girl v. paris

Paris brought with it a breath of fresh air, as the end of summer in London began to smother us with smog and sullied attitudes reappearing after the Olympic high. 
While the streets are dirty and littered with cigarette butts, if you spend your days with your “tete dans las nuages” the architecture will send you spiralling into a love affair.
Luckily for me, I called up an old love I hadn’t seen in over a year on the chance he’d migrated home to Paris, and so I was lucky enough to enjoy a truly authentic Parisian date with a truly authentic Parisian man.
 
We get so used to our daily routine that sometimes something can come and tap you on your shoulder and it screams HELLO. And these are pieces of reality telling you: “hey, you’re alive and it’s great.” Like those moments of clarity in the midst of a tipsy stupor, I found reality suddenly come into focus and realized how beautiful the moment was.
  
And there I was sitting near Place Monge on a small metal folding chair on a narrow street, dressed in silk and stripes. I looked to my right and out stretched a quintessentially French cobbled road framed with orange lights and chequered table cloths where lovers, old and young, shared the last of the warm September nights that blessed Paris. And next to me was a beautiful Parisian man, a creative Bohemian showering me with compliments in a sultry French accent any girl couldn’t help but go weak at the knees at.  I fell into the pools of his green-grey eyes and could barely concentrate for fear that I couldn’t take in every inch of this moment.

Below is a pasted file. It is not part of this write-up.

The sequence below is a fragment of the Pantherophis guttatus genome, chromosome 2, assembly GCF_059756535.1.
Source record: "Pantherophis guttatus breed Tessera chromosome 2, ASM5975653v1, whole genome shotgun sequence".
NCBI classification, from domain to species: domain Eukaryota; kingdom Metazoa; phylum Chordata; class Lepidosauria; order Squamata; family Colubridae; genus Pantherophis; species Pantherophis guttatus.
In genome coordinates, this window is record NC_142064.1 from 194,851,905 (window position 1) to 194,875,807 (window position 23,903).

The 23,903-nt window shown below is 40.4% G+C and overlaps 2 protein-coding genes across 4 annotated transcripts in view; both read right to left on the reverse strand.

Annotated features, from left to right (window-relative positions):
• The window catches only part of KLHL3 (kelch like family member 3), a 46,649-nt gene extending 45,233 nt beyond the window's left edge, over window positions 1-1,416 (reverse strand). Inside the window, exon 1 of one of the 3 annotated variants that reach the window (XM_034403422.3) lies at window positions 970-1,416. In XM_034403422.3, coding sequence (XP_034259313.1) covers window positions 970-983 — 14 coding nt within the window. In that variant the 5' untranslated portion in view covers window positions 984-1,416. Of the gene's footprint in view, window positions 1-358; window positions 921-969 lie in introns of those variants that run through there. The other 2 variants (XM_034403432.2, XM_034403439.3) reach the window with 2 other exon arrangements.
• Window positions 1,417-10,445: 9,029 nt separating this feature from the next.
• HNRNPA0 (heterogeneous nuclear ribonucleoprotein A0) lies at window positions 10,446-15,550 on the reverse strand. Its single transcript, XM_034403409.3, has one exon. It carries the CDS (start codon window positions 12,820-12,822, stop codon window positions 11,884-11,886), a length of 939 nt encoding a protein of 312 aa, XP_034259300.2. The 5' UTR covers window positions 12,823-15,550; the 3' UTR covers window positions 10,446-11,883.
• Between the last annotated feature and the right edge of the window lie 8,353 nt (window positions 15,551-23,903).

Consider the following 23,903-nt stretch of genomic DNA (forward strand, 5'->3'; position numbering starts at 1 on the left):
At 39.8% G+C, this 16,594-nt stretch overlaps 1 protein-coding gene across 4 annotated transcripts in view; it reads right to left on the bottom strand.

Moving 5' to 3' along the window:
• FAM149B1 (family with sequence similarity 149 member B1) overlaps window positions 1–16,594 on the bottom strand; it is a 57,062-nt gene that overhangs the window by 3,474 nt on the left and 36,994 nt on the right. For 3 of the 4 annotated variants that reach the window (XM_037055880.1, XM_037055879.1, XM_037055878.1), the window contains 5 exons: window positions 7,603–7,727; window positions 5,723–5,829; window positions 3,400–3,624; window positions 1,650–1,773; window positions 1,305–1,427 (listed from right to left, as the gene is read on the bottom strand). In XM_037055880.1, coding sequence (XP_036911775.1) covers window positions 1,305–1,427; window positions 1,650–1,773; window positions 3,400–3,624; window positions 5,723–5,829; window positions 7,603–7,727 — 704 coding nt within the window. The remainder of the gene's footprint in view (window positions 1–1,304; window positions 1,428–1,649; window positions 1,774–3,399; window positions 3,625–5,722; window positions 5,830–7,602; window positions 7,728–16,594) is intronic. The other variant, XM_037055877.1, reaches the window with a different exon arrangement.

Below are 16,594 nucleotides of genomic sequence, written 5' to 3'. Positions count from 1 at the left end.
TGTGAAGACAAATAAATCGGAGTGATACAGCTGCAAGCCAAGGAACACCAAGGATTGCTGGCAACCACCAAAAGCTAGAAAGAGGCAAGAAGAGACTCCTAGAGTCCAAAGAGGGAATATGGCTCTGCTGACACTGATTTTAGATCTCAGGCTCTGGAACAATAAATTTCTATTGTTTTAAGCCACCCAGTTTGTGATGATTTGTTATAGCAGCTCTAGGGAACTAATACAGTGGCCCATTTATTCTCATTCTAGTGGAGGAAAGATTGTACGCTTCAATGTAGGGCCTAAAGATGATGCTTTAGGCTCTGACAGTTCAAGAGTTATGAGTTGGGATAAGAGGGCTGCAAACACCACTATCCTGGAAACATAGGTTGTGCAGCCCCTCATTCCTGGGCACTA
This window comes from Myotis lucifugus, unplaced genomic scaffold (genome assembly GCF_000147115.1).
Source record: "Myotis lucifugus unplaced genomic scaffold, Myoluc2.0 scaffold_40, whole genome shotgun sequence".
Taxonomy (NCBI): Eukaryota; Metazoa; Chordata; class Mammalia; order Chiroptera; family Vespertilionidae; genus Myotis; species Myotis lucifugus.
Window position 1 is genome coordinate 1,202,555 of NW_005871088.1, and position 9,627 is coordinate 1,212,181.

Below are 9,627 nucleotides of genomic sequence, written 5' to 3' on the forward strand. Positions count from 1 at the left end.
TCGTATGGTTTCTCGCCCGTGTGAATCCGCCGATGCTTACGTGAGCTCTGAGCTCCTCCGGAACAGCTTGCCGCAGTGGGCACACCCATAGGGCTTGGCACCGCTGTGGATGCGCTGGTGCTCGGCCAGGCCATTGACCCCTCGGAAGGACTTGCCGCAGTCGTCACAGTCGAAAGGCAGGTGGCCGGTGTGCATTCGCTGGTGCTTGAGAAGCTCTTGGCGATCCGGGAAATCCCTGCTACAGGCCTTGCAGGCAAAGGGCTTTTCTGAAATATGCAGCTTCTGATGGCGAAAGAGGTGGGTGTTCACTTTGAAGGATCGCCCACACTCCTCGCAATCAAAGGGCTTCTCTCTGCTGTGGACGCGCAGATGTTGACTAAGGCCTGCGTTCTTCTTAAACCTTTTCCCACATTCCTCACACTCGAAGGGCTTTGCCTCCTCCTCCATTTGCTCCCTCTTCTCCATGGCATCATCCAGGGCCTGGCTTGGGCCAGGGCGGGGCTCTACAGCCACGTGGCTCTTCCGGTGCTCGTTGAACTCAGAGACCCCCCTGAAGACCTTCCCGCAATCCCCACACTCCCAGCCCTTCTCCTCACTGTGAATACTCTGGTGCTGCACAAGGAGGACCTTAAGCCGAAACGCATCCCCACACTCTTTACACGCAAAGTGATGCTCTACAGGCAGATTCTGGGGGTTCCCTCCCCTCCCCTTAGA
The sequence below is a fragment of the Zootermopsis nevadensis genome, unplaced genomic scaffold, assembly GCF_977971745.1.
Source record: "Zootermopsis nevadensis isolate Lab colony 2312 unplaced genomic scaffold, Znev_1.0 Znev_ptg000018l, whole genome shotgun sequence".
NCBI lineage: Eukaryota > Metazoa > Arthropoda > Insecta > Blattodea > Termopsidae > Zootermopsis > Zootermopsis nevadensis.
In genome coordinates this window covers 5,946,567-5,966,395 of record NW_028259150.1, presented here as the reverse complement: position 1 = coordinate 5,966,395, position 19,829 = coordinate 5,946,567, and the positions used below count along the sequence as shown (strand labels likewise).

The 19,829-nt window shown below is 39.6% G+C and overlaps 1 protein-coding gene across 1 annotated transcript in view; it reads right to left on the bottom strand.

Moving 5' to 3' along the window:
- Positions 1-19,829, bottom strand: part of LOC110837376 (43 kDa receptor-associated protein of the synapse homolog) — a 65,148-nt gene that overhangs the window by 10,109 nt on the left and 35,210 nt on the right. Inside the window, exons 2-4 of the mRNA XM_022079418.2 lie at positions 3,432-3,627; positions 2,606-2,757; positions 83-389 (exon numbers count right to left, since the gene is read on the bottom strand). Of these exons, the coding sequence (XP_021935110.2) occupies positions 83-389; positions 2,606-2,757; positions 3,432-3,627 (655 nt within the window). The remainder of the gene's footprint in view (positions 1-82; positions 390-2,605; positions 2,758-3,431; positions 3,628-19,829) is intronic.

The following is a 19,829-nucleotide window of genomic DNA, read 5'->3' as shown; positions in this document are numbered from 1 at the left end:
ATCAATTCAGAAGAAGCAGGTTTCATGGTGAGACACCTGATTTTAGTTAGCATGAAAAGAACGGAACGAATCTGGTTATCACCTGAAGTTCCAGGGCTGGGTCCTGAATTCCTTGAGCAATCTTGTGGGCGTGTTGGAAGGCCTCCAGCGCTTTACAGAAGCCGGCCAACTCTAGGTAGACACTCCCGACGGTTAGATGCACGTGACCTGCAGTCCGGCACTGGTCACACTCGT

As it neared midnight I was concerned at the possibility of turning into a pumpkin and so we set sail toward the Metro and our goodbye after a night far too short for my liking. Life in the Latin Quarter was turning in and shutting up and as we walked down the cobbled streets only the sound of a solitary woman in hysterics echoed. He slid his arm around my waist, pulled me in tighter and spun me around so I faced him. And there we stood in a small square surrounded by trees and a fountain slowly trickling away in the centre, and he pulled me closer, tucked a stray piece of hair behind my ear, whispered my pet name from the many years before and kissed me. In the way they do at cliché movie endings when the hero and heroine are finally united. And everything around them sort of goes blurry and melts into the background. Because some kisses are like the first kiss every time. Some kisses can span the years and still bring you back to that same beautiful, unique feeling you get with the first.
But isn’t life beautiful? Isn’t it exciting to be genuinely surprised by what it has to offer. I had forgotten our passion, our love and our connection of the years before. I had forgotten that we had parted with not so much as a goodbye or a farewell all those years ago. That we had barely murmured a “how are you” over the years. That time and jobs and life had passed us by but what we shared was still there, still pure, still uncomplicated by reality. 
Long pregnant pauses separated us in the Metro station, reluctant to part, and we stood as the world and the drunk passengers passed in a blur around us. But eventually the midnight bells were chiming and work called for both of us in a few hours so we parted ways and headed toward our respective platforms where we exchanged vaguely romantic words across the void of the railway tracks. It was like the year and half before when we both took off to opposite sides of the world with not much more than a goodbye kiss.
“Is it dangerous if I jumped across the tracks? … No, that’s too romantic,” he called as my train pulled up to the platform.
My train came and went and he blew me a kiss as I hurtled into the tunnel.
Yes, it was too romantic. And my night was perfect.  
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